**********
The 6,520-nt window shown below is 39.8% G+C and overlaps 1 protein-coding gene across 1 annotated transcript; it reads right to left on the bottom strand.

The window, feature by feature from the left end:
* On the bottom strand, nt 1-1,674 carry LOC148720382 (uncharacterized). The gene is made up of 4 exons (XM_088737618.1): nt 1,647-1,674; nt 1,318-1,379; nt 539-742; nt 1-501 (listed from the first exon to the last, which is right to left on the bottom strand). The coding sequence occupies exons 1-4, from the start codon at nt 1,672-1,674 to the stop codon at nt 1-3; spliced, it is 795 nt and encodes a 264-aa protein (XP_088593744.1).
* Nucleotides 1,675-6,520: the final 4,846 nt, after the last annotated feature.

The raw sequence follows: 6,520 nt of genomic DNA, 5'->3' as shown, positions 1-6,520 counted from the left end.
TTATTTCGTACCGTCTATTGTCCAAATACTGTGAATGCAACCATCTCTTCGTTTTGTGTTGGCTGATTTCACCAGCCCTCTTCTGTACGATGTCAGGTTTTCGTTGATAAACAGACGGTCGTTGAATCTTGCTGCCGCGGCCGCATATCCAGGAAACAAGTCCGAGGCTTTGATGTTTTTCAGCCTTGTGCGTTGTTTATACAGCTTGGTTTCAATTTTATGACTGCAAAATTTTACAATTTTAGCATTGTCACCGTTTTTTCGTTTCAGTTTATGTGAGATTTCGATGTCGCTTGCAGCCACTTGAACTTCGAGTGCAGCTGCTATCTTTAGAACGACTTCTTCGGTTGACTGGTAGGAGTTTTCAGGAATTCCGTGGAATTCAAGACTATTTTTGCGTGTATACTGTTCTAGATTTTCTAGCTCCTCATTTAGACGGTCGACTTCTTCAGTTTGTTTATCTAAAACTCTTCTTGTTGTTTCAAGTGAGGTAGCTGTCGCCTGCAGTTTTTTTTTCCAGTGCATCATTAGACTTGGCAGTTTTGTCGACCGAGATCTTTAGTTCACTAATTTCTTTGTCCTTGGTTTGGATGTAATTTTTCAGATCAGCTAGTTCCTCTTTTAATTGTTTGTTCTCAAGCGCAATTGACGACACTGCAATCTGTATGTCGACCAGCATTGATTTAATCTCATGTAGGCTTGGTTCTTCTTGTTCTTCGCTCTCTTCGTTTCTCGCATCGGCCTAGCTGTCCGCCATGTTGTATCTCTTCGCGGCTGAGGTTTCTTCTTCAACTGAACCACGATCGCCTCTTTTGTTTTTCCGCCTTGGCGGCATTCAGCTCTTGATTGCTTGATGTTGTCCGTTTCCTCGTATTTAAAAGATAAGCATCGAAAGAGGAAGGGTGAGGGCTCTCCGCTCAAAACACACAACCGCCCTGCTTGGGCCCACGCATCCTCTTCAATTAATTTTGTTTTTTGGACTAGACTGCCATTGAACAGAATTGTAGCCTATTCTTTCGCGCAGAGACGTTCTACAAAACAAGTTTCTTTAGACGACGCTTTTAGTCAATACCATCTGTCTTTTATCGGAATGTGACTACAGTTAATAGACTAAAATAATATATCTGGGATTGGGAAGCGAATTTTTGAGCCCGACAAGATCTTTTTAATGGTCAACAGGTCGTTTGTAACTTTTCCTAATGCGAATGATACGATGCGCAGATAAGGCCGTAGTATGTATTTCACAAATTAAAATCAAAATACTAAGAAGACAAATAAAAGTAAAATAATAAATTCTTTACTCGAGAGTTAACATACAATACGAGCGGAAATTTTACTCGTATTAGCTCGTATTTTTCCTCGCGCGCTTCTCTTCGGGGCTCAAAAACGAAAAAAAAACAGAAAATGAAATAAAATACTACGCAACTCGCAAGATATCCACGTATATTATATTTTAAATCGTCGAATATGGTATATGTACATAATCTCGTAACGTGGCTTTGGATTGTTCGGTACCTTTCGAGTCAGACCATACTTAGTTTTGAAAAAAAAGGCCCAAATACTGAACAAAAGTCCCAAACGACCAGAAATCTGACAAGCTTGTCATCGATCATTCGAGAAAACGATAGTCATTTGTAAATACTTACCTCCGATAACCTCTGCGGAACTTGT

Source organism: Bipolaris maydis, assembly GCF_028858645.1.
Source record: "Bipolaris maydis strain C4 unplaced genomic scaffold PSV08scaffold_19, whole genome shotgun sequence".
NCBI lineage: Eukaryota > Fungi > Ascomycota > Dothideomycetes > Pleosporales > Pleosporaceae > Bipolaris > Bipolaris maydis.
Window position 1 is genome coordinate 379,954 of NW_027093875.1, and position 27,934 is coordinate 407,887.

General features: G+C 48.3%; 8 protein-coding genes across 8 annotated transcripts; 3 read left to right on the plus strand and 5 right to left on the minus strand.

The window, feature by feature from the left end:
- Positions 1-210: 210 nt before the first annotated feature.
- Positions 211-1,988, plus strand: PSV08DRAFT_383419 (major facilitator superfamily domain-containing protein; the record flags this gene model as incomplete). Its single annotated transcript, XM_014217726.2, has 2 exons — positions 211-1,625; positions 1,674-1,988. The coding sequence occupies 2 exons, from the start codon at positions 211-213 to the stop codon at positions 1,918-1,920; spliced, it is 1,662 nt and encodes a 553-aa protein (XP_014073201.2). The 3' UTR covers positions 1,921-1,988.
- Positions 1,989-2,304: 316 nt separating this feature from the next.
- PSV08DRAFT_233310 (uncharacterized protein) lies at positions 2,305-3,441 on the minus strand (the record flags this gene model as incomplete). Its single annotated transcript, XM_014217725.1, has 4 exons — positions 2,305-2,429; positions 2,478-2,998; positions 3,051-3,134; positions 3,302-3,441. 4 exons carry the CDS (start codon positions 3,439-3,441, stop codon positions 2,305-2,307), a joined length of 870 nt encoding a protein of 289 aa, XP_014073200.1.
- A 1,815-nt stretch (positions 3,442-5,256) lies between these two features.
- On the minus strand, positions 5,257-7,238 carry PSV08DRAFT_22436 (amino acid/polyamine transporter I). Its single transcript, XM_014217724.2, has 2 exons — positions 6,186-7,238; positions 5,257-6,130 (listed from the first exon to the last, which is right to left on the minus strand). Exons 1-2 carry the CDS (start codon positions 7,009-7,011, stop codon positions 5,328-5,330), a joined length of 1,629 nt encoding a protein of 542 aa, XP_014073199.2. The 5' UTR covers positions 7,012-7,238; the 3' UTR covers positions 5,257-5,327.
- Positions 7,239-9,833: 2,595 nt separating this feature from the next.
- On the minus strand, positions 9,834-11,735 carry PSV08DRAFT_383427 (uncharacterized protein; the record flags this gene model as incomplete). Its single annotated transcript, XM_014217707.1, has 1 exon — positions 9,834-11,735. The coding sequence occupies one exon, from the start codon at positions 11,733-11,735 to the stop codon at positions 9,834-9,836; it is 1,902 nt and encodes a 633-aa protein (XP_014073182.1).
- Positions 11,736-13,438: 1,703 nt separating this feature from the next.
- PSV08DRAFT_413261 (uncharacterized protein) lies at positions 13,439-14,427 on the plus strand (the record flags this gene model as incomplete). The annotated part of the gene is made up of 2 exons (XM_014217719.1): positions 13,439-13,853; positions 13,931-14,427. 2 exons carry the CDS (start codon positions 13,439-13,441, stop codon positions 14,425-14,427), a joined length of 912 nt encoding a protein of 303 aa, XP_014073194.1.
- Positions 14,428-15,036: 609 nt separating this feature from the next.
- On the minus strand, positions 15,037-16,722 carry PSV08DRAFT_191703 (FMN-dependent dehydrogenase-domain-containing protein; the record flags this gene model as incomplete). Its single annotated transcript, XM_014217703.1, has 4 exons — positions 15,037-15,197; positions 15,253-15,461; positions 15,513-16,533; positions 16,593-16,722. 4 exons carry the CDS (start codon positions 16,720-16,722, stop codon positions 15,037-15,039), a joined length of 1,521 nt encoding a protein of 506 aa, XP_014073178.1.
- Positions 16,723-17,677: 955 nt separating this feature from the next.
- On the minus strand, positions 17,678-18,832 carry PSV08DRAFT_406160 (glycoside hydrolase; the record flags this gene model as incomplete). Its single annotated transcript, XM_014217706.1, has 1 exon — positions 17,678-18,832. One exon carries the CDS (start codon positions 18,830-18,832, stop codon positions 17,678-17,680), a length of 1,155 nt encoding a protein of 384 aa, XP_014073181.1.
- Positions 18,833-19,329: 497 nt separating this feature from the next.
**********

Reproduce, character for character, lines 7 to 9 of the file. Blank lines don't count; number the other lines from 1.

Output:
Source organism: Bipolaris maydis, assembly GCF_028858645.1.
Source record: "Bipolaris maydis strain C4 unplaced genomic scaffold PSV08scaffold_19, whole genome shotgun sequence".
NCBI lineage: Eukaryota > Fungi > Ascomycota > Dothideomycetes > Pleosporales > Pleosporaceae > Bipolaris > Bipolaris maydis.